I’m trying to make notes about the TPM and what it does. More specifically I’m looking at the 3 RSA key pairs: the ‘endorsement key’, the ‘storage root key’ and the ‘attestation identity key’.
This is what I have written so far:
The ‘Endorsement Key’ is an RSA key pair where any data sent to another device is encrypted using the private key and the receiving device decrypts it with the public key, so it knows the data is trusted. This is created when the TPM is manufactured (not user-specific)
The ‘Storage Root Key’ is a pair of RSA keys within the TPM and is used to protect TPM protected keys created by applications and stored outside of the TPM, so that these keys cannot be used without the TPM. It’s created when you take ownership of the TPM (If user changes so does the key)
However, I am now trying to research the use of the attestation identity key but don’t understand how it is different from the endorsement key? If anyone could explain in simple terms because this is all new to me I would greatly appreciate it 🙂
I need to know how to seal data for example in platform A, according to some values of PCR, and them, send the seal data to a platformB, this platform get the data and do an unseal to get the information.
I see the information of the tpm2 however, i dont know how to do thath because in every example use the EK (tpm2_createprimary) to seal the data.
It seems that the therm “Local attestation” is usually used to refer an attestation conducted within an Intel environment. While the therm remote attestation is widely used with a big range of platforms.
- Does the local attestation has some architectural requirements?
- When is the local attestation is valuable?
- Can the concept local attestation be deployed in environments other than Intel?
DAA (Direct Anonymous Attestation) is not the only scheme to achieve anonymous attestation. In general, these schemes allow an entity to stay anonymous throughout the attestation process. The concern here is not the attestation but key revocation. TPM/FIDO DAA scheme requires to keep a rogue list of compromised private keys to make revocation possible. But the assumption of compromised device will have its private key leaked publicly is naïve. In fact in many scenarios, a hacker may not reveal a compromised key. Such key can be used for attack such as denial of service attack etc… Since device identity is anonymous to service provider, there is no way for service provider to differentiate an attacker from genuine user.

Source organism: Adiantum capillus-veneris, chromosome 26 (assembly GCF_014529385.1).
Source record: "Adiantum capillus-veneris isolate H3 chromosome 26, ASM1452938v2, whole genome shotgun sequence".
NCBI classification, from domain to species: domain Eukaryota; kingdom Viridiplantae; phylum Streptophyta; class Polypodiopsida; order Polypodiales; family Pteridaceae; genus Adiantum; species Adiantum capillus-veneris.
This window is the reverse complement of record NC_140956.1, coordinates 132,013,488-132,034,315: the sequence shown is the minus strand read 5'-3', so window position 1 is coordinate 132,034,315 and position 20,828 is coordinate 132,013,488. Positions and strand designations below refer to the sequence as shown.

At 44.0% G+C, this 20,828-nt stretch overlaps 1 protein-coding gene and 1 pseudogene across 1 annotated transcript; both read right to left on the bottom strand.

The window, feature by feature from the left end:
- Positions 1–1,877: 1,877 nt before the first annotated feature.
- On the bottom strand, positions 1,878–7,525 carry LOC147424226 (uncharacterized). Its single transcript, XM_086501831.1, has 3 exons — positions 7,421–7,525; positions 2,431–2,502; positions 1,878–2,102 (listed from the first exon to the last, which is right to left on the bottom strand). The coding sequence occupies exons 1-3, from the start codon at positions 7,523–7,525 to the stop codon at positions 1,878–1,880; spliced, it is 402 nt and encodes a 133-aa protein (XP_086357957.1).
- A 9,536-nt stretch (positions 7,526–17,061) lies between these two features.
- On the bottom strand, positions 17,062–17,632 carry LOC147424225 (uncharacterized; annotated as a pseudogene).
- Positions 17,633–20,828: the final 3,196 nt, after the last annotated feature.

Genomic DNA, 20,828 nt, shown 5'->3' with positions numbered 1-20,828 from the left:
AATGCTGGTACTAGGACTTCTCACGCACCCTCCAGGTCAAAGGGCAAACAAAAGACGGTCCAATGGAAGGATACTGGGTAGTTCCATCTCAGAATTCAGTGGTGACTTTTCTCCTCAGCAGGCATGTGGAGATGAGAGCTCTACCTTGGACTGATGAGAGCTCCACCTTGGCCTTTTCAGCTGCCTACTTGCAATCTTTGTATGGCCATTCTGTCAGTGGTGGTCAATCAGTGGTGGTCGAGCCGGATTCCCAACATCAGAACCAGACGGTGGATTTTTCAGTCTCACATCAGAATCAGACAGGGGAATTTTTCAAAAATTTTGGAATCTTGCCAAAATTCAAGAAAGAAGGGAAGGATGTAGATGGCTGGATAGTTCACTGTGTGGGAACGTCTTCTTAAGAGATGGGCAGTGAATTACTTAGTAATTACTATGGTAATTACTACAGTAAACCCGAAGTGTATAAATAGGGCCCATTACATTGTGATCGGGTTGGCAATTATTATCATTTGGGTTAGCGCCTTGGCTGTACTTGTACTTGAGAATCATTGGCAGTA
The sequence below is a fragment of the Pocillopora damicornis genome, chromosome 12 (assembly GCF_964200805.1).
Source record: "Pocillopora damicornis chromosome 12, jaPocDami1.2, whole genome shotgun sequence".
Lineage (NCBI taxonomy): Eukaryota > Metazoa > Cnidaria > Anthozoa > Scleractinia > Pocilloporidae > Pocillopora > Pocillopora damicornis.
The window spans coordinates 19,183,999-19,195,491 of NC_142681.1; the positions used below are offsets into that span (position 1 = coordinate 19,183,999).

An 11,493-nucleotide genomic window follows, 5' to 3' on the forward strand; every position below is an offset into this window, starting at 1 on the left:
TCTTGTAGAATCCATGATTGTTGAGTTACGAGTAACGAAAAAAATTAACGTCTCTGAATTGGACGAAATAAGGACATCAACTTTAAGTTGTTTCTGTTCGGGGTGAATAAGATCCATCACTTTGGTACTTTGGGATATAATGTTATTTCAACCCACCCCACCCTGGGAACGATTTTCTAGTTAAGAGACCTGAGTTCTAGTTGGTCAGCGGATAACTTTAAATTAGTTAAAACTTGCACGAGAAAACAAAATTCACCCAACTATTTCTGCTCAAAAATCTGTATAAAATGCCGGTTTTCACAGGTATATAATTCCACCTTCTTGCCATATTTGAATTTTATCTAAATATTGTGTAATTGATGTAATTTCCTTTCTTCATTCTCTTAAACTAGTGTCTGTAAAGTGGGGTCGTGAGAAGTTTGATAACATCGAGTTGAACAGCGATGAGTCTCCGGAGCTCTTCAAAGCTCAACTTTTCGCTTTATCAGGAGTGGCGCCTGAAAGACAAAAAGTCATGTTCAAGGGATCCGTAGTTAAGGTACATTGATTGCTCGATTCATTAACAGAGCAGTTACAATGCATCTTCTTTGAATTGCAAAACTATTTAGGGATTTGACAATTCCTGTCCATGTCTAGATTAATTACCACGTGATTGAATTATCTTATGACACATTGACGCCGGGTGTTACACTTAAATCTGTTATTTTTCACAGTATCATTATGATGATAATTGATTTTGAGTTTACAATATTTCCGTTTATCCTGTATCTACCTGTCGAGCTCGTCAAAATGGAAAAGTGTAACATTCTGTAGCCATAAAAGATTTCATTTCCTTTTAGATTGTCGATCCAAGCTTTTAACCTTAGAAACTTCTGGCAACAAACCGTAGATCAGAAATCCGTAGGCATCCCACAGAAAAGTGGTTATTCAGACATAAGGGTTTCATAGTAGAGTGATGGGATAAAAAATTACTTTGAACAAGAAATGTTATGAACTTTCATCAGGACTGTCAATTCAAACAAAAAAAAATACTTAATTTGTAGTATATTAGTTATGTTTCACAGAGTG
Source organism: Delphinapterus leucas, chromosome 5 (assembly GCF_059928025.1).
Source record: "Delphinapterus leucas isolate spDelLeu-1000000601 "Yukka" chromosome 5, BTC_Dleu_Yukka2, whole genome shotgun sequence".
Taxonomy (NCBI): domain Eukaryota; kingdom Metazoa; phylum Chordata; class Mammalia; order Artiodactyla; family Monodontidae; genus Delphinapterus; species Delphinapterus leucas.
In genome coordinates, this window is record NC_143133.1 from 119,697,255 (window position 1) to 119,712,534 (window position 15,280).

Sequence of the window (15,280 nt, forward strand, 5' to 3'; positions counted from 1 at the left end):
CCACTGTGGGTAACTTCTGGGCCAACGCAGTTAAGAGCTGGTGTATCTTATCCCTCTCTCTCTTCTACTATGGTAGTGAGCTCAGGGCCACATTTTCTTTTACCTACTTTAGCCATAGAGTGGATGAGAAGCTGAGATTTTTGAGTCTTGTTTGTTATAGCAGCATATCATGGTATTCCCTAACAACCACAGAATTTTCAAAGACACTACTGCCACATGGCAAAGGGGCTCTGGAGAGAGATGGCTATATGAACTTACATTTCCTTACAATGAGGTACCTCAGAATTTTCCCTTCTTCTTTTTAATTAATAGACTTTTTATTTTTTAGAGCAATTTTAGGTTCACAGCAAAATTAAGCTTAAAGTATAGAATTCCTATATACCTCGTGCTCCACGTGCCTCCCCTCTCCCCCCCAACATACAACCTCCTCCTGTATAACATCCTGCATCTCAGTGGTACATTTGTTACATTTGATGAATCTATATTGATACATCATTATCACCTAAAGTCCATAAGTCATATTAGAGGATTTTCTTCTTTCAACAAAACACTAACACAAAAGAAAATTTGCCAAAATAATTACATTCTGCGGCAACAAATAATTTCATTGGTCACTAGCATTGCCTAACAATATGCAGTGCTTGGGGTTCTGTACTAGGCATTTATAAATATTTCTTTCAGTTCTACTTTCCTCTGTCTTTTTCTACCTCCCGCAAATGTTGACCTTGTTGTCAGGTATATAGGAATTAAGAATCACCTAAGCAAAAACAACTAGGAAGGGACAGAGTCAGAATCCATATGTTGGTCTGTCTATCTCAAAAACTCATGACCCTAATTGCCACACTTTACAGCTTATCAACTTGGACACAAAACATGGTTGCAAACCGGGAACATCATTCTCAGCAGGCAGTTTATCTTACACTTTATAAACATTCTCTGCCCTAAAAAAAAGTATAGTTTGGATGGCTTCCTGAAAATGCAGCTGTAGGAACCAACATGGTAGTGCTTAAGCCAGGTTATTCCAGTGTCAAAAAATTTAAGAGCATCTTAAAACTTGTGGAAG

What making it worse is having the private key stored/protected using hardware key store or HSM (Hardware Security Module). A hacker may have the knowledge to hack and extract the private key from a HSM using zero-day vulnerability. Since private key is designed not to output private key in plain. Therefore, even if a user acknowledge his device is compromised, but there is no way for him to inform the authority since it is not possible to extract the private key as a normal user.
Therefore, DAA sound like a wonderful technology but is not commercially viable?
I am reading on digital signatures:
A valid digital signature gives a recipient reason to believe that the message was created by a known sender (authentication), that the sender cannot deny having sent the message (nonrepudiation), and that the message was not altered in transit (integrity).
I’m using for 2FA a hardware key (e.g. Yubikey, Key-id) to authenticate a user with Webauthn and also later require user’s confirmation to take certain sensitive actions.
Question: if I store on the server the challenge and the AuthenticatorAttestationObject returned by the hardware key, can that serve for non-repudiation?
Rephrase: can the user claim that an action that required pressing the Yubikey button was not initiated by him, but was fabricated e.g. from server side?
What’s the exact difference between secure boot and device attestation. Nowadays with secure devices both are used, even at the same time, when in the core they do similar things, which is verification of the software running on the platform.